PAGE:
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Psych Chp 11
Terms in this set (29)
one-group, pretest/posttest design
An experiment in which a researcher recruits one group of participants; measures them on a pretest; exposes them to a treatment, intervention, or change; and then measures them on a posttest
A threat to internal validity that occurs when an observed change in an experimental group could have emerged more or less spontaneously over time
A threat to internal validity that occurs when it is unclear whether a change in the treatment group is caused by the treatment itself or by an external or historical factor that affects most members of the group.
A threat to internal validity related to regression to the mean, a phenomenon in which any extreme finding is likely to be closer to its own typical, or mean, level the next time it is measured (with or without the experimental treatment or intervention)
regression to the mean
A phenomenon in which an extreme finding is likely to be closer to its own typical, or mean, level the next time it is measured, because the same combination of chance factors that made the finding extreme are not present the second time.
In a pretest/posttest, repeated-measures, or quasi-experimental study, a threat to internal validity that occurs when a systematic type of participant drops out of the study before it ends.
problem only if specific types of people are dropping out (ex.outliers)
In a repeated-measures experiment or quasiexperiment, a kind of order effect in which scores change over time just because participants have taken the test more than once; includes practice effects.
A threat to internal validity that occurs when a measuring instrument changes over time.
A threat to internal validity in which a historical or seasonal event systematically affects only the participants in the treatment group or only those in the comparison group, not both.
A threat to internal validity in which participants are likely to drop out of either the treatment group or the comparison group, not both
A bias that occurs when observer expectations influence the interpretation of participant behaviors or the outcome of the study.
A cue that leads participants to guess a study's hypotheses or goals; a threat to internal validity. Also called experimental demand.
A study in which neither the participants nor the researchers who evaluate them know who is in the treatment group and who is in the comparison group
A study design in which the observers are unaware of the experimental conditions to which participants have been assigned. Also called blind design.
A response or effect that occurs when people receiving an experimental treatment experience a change only because they believe they are receiving a valid treatment.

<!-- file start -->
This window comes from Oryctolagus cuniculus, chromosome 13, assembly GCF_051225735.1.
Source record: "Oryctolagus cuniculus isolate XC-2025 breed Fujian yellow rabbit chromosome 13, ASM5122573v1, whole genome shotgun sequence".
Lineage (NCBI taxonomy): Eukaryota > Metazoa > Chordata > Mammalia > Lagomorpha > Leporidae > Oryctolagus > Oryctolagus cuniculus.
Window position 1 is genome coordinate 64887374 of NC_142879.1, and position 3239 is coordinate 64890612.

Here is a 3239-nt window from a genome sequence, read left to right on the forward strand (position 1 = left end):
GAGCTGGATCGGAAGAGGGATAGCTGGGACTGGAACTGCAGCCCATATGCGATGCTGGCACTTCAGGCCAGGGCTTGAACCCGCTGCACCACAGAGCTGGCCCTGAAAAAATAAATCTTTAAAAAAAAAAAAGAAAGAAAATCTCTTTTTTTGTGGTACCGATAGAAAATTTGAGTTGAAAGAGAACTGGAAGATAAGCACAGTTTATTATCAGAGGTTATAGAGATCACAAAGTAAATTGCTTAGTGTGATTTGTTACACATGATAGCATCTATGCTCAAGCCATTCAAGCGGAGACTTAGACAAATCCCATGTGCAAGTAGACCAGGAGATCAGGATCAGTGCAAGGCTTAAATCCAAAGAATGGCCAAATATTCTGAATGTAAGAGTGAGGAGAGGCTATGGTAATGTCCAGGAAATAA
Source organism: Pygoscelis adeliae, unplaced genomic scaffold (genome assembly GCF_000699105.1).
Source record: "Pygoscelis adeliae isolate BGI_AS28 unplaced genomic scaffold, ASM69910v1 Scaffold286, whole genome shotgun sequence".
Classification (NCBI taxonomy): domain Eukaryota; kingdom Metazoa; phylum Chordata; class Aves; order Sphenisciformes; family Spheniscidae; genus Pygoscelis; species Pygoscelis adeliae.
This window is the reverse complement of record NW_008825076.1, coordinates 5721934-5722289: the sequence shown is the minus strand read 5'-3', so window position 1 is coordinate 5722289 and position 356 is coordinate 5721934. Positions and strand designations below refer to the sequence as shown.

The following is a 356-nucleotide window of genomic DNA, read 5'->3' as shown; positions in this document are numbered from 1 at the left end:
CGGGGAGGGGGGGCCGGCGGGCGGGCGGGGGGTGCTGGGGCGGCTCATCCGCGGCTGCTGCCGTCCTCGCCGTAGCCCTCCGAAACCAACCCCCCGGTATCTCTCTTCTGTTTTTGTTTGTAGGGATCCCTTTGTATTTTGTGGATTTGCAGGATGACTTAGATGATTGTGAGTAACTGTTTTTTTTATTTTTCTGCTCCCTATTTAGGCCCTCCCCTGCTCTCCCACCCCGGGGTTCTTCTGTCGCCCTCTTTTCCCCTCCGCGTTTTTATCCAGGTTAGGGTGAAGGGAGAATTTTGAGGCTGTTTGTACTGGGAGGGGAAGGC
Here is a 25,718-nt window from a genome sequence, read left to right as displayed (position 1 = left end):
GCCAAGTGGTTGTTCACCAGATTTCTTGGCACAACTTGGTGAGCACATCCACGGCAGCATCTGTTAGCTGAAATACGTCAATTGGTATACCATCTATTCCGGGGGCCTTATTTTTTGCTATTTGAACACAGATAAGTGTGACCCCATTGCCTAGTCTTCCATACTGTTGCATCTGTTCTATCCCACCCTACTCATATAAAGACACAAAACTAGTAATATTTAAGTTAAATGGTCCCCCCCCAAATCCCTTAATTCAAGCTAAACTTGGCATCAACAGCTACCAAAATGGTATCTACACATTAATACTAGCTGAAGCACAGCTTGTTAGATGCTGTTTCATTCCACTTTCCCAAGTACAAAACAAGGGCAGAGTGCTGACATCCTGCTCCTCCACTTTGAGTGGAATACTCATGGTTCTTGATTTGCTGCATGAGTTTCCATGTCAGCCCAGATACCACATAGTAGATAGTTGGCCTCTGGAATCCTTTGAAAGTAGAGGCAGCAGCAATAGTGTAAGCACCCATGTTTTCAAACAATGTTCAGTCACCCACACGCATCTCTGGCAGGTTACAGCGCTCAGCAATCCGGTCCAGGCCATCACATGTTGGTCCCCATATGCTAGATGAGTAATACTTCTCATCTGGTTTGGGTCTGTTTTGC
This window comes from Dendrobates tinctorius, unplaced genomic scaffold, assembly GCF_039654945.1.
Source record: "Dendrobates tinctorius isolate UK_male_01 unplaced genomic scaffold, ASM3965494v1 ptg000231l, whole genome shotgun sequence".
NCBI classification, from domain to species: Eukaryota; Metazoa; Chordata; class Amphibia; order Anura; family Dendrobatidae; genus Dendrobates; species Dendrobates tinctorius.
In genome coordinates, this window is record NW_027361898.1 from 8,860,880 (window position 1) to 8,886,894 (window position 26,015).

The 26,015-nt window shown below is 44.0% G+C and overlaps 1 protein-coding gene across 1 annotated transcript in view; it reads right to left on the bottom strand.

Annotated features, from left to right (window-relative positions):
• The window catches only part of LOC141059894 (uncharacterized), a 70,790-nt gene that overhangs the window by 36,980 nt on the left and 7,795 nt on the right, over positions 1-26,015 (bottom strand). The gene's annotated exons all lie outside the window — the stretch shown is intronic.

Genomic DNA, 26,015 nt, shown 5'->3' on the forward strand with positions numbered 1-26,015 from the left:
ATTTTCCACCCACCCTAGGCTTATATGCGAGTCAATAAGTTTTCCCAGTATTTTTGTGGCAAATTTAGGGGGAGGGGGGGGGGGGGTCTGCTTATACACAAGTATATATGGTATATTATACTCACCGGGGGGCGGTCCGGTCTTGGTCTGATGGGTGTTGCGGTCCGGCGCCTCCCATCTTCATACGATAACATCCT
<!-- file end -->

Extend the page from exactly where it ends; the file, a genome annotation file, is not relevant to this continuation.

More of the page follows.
double-blind placebo control study
A study that uses a treatment group and a placebo group and in which neither the researchers nor the participants know who is in which group.
A finding that an independent variable did not make a difference in the dependent variable; there is no significant covariance between the two. Also called null result.
all scores are at the high end
all scores are at the low end
In an experiment, an extra dependent variable researchers can include to determine how well a manipulation worked.
Unsystematic variability among the members of a group in an experiment, which might be caused by situation noise, individual differences, or measurement error. Also called error variance, unsystematic variance.
The degree to which the recorded measure for a participant on some variable differs from the true value of the variable for that participant. Measurement errors may be random, such that scores that are too high and too low cancel each other out; or they may be systematic, such that most scores are biased too high or too low.
Unrelated events or distractions in the external environment that create unsystematic variability within groups in an experiment.
The likelihood that a study will show a statistically significant result when an independent variable truly has an effect in the population; the probability of not making a Type II error.
how to avoid regression to the mean
-use random assignment and add a comparison group
- trim outliers before you compute the mean so that outliers won't shift the mean
You want to RULE OUT that change is due to regression in the mean
Scientific/alternative hypothesis vs null hypothesis
scientific/alternative hypothesis: predicts an effect of the IV in the population
null hypothesis: predicts no effect in the population
determine likelihood of obtaining sample data when null hypothesis is true, the decision is whether to reject or fail to reject the null hypothesis
what if the independent variable does not make a difference?
perhaps there is not enough between groups difference.........ineffective manipulation, insensitive measures, ceiling/floor effects
or within-groups variability obscured the group differences....measurement error, individual differences, situation variability/noise
or maybe the IV just really doesn't affect the DV
why don't we publish null results?
weak manipulations..the IV, operational definition is important
insensitive measures...the DV
ceiling&floor effects.....poorly designed IVs and DVs
would rather say that an effect does NOT exist and be wrong (Type I) than to say that an effect exists and be wrong (Type II)